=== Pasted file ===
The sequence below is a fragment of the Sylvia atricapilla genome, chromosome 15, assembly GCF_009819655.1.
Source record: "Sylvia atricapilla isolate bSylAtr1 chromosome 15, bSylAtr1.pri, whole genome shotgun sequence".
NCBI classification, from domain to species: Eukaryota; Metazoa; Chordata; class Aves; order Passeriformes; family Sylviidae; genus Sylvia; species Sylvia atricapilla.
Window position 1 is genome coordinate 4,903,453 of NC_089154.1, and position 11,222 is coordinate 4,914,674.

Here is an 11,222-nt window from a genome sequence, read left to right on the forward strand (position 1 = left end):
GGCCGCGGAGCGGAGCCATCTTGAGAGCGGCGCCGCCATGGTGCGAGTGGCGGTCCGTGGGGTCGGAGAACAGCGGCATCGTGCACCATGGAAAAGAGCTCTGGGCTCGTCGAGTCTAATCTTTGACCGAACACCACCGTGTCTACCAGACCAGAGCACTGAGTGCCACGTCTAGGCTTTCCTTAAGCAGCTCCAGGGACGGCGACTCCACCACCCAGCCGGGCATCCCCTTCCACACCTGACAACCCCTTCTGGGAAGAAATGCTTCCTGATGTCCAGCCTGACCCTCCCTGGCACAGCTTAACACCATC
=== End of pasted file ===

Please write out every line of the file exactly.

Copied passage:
The sequence below is a fragment of the Sylvia atricapilla genome, chromosome 15, assembly GCF_009819655.1.
Source record: "Sylvia atricapilla isolate bSylAtr1 chromosome 15, bSylAtr1.pri, whole genome shotgun sequence".
NCBI classification, from domain to species: Eukaryota; Metazoa; Chordata; class Aves; order Passeriformes; family Sylviidae; genus Sylvia; species Sylvia atricapilla.
Window position 1 is genome coordinate 4,903,453 of NC_089154.1, and position 11,222 is coordinate 4,914,674.

Here is an 11,222-nt window from a genome sequence, read left to right on the forward strand (position 1 = left end):
GGCCGCGGAGCGGAGCCATCTTGAGAGCGGCGCCGCCATGGTGCGAGTGGCGGTCCGTGGGGTCGGAGAACAGCGGCATCGTGCACCATGGAAAAGAGCTCTGGGCTCGTCGAGTCTAATCTTTGACCGAACACCACCGTGTCTACCAGACCAGAGCACTGAGTGCCACGTCTAGGCTTTCCTTAAGCAGCTCCAGGGACGGCGACTCCACCACCCAGCCGGGCATCCCCTTCCACACCTGACAACCCCTTCTGGGAAGAAATGCTTCCTGATGTCCAGCCTGACCCTCCCTGGCACAGCTTAACACCATC